This may by the first and only time Angel Olsen draws a comparison to the Arctic Monkeys. However, “Whatever People Say I Am, That’s What I’m Not” seems to be the shape-shifting front-woman’s new credo.
Ever since the stark Appalachian folk of her solid 2012 debut Halfway Home, the Missouri native has sought to crush any perception of herself as a lonesome country crooner. She launched a full-band, more indie-leaning sound on 2014’s even better Burn Your Fire for No Witness. The newly minted My Woman feels like an even grander statement of independence, at the same time reeling back in some of Halfway Home’s twang amid the reinvention.
My Woman’s opening track (and advance single) “Intern” sets the image obliteration into overdrive – it’s a sultry, biting torch song with Olsen’s voice accompanied by nothing more than electronic keyboard washes. She further ups the ante with its accompanying video, going full-on Sia by flirting for the camera in a tinsel wig. What was that about Appalachia again?
“Intern” is My Woman’s outlier, albeit an impressive one. From there Olsen launches into a trio of country-inflected full band workouts that provide a clear link to her early work. She even dons the tinsel wig again to take the piss out of the extroverted “Shut Up Kiss Me” with a goofy video she closes by directly addressing the camera with the meta outtake, “Do I need to give more attitude?”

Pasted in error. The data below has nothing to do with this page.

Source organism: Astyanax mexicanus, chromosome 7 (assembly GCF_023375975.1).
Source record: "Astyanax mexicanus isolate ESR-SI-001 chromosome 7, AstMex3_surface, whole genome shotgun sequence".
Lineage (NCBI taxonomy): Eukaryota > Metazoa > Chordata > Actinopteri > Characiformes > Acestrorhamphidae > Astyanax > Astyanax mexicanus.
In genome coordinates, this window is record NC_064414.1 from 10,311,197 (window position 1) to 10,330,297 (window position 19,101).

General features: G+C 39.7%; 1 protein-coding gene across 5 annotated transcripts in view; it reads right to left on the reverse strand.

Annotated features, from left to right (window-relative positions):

Still, Olsen’s just getting started. The album’s true tour de force is the eight-minute “Sister,” which begins as a leisurely country stroll and gradually builds into a heartland rock burner. Better yet is the more urgent and only slightly more compact “Not Gonna Kill You.” On both of these standouts Olsen generously turns over extended outros to guitarist Stewart Bronaugh’s fiery solos. Across all ten tracks the band arrangements are less dense than on Burn Your Fire, centering attention on Olsen’s voice where it belongs.
Another seven-plus minute sojourn, “Woman,” is ’70s R&B slow jam more than anything else, further confounding expectations. Olsen bookends the album with the haunting “Pops,” another solo piece this time backed by last-call piano in place of electronics.
My Woman sounds like a play for a wider audience, but one executed entirely on Angel Olsen’s terms. It’s proof one can play dress-up without compromising artistic standards, and the most compelling example of that art since PJ Harvey’s To Bring You My Love.